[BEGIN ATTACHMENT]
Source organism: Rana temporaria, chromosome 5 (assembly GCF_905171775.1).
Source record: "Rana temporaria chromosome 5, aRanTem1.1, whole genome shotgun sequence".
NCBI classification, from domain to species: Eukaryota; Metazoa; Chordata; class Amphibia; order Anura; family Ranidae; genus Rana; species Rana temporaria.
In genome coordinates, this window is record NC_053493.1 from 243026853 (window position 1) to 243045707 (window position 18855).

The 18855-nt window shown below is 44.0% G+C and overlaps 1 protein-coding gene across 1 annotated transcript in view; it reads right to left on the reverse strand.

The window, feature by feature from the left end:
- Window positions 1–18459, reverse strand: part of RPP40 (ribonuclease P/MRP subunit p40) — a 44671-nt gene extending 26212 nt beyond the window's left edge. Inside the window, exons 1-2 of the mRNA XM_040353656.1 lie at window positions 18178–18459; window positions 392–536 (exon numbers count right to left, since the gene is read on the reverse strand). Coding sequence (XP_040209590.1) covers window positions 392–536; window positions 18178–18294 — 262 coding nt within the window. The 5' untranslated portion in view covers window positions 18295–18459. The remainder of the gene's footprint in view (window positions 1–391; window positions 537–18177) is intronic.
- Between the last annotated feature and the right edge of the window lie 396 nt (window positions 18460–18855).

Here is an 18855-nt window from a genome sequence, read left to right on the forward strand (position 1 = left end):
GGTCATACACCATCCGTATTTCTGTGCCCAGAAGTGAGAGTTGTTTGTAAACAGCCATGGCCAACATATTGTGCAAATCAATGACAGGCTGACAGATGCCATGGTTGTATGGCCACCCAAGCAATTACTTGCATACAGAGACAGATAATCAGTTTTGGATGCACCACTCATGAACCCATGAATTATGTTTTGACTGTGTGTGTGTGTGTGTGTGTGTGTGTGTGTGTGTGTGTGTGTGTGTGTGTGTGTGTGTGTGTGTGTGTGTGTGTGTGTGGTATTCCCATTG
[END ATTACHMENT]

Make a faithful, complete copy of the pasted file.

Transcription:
Source organism: Rana temporaria, chromosome 5 (assembly GCF_905171775.1).
Source record: "Rana temporaria chromosome 5, aRanTem1.1, whole genome shotgun sequence".
NCBI classification, from domain to species: Eukaryota; Metazoa; Chordata; class Amphibia; order Anura; family Ranidae; genus Rana; species Rana temporaria.
In genome coordinates, this window is record NC_053493.1 from 243026853 (window position 1) to 243045707 (window position 18855).

The 18855-nt window shown below is 44.0% G+C and overlaps 1 protein-coding gene across 1 annotated transcript in view; it reads right to left on the reverse strand.

The window, feature by feature from the left end:
- Window positions 1–18459, reverse strand: part of RPP40 (ribonuclease P/MRP subunit p40) — a 44671-nt gene extending 26212 nt beyond the window's left edge. Inside the window, exons 1-2 of the mRNA XM_040353656.1 lie at window positions 18178–18459; window positions 392–536 (exon numbers count right to left, since the gene is read on the reverse strand). Coding sequence (XP_040209590.1) covers window positions 392–536; window positions 18178–18294 — 262 coding nt within the window. The 5' untranslated portion in view covers window positions 18295–18459. The remainder of the gene's footprint in view (window positions 1–391; window positions 537–18177) is intronic.
- Between the last annotated feature and the right edge of the window lie 396 nt (window positions 18460–18855).

Here is an 18855-nt window from a genome sequence, read left to right on the forward strand (position 1 = left end):
GGTCATACACCATCCGTATTTCTGTGCCCAGAAGTGAGAGTTGTTTGTAAACAGCCATGGCCAACATATTGTGCAAATCAATGACAGGCTGACAGATGCCATGGTTGTATGGCCACCCAAGCAATTACTTGCATACAGAGACAGATAATCAGTTTTGGATGCACCACTCATGAACCCATGAATTATGTTTTGACTGTGTGTGTGTGTGTGTGTGTGTGTGTGTGTGTGTGTGTGTGTGTGTGTGTGTGTGTGTGTGTGTGTGTGTGTGTGTGTGGTATTCCCATTG